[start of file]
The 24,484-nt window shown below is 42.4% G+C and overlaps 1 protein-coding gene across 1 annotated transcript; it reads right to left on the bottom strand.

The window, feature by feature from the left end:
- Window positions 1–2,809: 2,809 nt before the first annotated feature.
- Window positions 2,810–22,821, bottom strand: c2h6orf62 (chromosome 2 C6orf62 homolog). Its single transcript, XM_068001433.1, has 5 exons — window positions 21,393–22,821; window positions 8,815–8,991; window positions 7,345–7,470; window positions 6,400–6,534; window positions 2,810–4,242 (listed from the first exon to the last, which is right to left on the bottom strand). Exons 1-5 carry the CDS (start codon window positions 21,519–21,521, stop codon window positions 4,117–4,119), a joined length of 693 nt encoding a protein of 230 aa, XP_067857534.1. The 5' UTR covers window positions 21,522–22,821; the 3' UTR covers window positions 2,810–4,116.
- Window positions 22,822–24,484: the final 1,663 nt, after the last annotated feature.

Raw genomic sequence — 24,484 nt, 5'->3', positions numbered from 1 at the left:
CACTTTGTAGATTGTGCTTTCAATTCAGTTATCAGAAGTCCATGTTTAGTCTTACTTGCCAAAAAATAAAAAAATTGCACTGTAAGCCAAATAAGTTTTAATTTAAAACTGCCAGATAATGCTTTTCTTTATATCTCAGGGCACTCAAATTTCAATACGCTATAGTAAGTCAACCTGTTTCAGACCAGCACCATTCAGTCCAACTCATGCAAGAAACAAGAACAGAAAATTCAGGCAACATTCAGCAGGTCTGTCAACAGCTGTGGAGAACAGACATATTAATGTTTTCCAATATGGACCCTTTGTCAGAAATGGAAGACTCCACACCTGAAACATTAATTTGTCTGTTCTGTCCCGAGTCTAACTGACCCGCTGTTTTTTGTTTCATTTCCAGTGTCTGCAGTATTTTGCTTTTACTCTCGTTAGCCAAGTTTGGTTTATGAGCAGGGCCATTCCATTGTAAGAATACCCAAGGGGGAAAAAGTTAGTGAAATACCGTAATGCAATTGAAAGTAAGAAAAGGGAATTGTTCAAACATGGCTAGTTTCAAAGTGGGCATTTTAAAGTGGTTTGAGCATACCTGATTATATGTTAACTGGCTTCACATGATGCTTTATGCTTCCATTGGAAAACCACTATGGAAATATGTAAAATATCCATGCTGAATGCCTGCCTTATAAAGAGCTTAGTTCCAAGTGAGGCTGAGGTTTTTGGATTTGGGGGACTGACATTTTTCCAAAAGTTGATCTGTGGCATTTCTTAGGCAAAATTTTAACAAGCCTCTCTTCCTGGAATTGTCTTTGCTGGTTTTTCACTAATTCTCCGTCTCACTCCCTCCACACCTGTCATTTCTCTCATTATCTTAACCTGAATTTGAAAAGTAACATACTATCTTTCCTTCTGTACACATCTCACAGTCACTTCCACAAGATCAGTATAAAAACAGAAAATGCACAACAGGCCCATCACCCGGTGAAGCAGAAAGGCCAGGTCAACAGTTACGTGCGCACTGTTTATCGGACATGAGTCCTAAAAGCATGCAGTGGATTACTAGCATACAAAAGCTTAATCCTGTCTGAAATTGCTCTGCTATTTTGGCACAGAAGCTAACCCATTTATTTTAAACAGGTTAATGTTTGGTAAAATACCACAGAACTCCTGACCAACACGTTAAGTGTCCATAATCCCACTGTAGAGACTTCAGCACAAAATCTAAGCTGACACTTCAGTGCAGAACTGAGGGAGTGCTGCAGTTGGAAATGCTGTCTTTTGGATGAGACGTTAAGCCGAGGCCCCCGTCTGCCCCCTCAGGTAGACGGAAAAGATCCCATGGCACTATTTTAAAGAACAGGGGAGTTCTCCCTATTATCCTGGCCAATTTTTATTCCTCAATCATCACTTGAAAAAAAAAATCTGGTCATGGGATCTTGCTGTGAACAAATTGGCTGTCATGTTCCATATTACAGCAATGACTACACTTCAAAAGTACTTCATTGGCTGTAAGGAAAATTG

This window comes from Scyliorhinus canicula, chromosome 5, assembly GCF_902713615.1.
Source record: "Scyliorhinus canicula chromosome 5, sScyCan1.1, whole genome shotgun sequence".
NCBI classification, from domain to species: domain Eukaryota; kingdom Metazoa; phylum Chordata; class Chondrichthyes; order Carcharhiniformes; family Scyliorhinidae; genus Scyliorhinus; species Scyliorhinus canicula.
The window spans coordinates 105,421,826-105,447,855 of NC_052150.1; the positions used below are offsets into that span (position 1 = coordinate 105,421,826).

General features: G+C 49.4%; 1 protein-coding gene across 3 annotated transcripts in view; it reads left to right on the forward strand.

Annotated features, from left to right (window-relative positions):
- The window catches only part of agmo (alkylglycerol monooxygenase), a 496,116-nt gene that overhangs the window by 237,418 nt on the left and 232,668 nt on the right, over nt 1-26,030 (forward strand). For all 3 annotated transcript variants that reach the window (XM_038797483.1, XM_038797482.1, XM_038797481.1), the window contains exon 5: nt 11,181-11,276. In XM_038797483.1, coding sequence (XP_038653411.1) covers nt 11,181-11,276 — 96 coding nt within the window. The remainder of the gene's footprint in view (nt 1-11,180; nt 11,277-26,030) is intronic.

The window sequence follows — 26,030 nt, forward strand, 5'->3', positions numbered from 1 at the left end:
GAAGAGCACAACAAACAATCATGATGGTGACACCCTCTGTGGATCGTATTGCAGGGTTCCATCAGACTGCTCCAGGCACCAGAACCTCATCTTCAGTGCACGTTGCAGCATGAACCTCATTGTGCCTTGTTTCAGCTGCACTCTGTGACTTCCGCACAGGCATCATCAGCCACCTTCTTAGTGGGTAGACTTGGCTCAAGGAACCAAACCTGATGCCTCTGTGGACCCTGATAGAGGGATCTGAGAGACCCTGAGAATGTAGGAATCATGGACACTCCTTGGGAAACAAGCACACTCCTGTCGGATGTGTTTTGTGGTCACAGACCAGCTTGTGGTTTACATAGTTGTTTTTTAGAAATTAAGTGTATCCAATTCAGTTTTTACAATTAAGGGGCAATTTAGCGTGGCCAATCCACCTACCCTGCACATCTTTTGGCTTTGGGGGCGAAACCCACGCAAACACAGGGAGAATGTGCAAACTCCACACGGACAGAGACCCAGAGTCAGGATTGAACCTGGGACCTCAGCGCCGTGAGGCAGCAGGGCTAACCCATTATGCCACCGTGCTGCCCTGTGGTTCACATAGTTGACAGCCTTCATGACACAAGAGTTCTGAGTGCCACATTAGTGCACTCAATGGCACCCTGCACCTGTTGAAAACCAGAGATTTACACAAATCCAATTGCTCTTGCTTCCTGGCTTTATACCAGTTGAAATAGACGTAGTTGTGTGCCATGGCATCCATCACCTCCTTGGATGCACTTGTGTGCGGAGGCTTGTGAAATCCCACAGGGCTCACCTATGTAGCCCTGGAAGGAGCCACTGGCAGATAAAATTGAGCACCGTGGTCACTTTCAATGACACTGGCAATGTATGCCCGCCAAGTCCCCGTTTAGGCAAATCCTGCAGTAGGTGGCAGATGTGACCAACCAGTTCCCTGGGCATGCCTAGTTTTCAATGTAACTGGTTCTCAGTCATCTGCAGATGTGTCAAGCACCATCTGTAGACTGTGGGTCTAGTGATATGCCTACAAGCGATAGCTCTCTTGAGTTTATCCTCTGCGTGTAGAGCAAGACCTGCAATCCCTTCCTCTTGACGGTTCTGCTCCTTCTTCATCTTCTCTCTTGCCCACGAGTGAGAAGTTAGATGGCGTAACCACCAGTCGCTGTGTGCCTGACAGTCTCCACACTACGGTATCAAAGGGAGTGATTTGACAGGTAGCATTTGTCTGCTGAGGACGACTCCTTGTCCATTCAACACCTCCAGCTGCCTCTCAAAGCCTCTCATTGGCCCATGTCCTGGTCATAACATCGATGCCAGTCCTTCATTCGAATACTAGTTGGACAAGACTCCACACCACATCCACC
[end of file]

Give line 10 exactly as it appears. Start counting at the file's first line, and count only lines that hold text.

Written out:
NCBI classification, from domain to species: domain Eukaryota; kingdom Metazoa; phylum Chordata; class Chondrichthyes; order Carcharhiniformes; family Scyliorhinidae; genus Scyliorhinus; species Scyliorhinus canicula.